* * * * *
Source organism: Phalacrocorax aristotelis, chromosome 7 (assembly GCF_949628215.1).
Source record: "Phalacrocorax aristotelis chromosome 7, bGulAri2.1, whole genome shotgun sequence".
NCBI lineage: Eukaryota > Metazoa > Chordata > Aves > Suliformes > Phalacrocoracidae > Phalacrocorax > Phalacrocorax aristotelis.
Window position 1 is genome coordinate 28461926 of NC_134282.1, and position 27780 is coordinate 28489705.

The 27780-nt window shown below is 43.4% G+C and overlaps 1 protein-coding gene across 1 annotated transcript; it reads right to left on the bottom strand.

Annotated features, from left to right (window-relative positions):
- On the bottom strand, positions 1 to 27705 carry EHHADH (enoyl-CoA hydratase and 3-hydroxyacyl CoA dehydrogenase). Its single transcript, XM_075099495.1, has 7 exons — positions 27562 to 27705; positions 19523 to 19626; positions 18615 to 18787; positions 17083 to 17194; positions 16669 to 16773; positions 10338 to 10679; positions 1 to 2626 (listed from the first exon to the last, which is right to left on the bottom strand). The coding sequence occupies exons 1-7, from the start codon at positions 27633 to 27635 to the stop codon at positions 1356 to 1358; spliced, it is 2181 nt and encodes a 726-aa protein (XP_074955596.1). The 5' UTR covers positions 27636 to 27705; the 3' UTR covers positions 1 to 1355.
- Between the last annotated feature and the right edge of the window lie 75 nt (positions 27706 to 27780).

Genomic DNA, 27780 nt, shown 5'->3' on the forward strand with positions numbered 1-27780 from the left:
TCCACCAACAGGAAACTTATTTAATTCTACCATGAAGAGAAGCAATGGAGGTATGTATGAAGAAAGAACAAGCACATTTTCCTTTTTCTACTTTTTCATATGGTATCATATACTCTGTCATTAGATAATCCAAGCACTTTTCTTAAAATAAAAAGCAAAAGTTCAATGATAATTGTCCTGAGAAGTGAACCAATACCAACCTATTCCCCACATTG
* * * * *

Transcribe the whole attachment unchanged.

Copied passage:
Source organism: Phalacrocorax aristotelis, chromosome 7 (assembly GCF_949628215.1).
Source record: "Phalacrocorax aristotelis chromosome 7, bGulAri2.1, whole genome shotgun sequence".
NCBI lineage: Eukaryota > Metazoa > Chordata > Aves > Suliformes > Phalacrocoracidae > Phalacrocorax > Phalacrocorax aristotelis.
Window position 1 is genome coordinate 28461926 of NC_134282.1, and position 27780 is coordinate 28489705.

The 27780-nt window shown below is 43.4% G+C and overlaps 1 protein-coding gene across 1 annotated transcript; it reads right to left on the bottom strand.

Annotated features, from left to right (window-relative positions):
- On the bottom strand, positions 1 to 27705 carry EHHADH (enoyl-CoA hydratase and 3-hydroxyacyl CoA dehydrogenase). Its single transcript, XM_075099495.1, has 7 exons — positions 27562 to 27705; positions 19523 to 19626; positions 18615 to 18787; positions 17083 to 17194; positions 16669 to 16773; positions 10338 to 10679; positions 1 to 2626 (listed from the first exon to the last, which is right to left on the bottom strand). The coding sequence occupies exons 1-7, from the start codon at positions 27633 to 27635 to the stop codon at positions 1356 to 1358; spliced, it is 2181 nt and encodes a 726-aa protein (XP_074955596.1). The 5' UTR covers positions 27636 to 27705; the 3' UTR covers positions 1 to 1355.
- Between the last annotated feature and the right edge of the window lie 75 nt (positions 27706 to 27780).

Genomic DNA, 27780 nt, shown 5'->3' on the forward strand with positions numbered 1-27780 from the left:
TCCACCAACAGGAAACTTATTTAATTCTACCATGAAGAGAAGCAATGGAGGTATGTATGAAGAAAGAACAAGCACATTTTCCTTTTTCTACTTTTTCATATGGTATCATATACTCTGTCATTAGATAATCCAAGCACTTTTCTTAAAATAAAAAGCAAAAGTTCAATGATAATTGTCCTGAGAAGTGAACCAATACCAACCTATTCCCCACATTG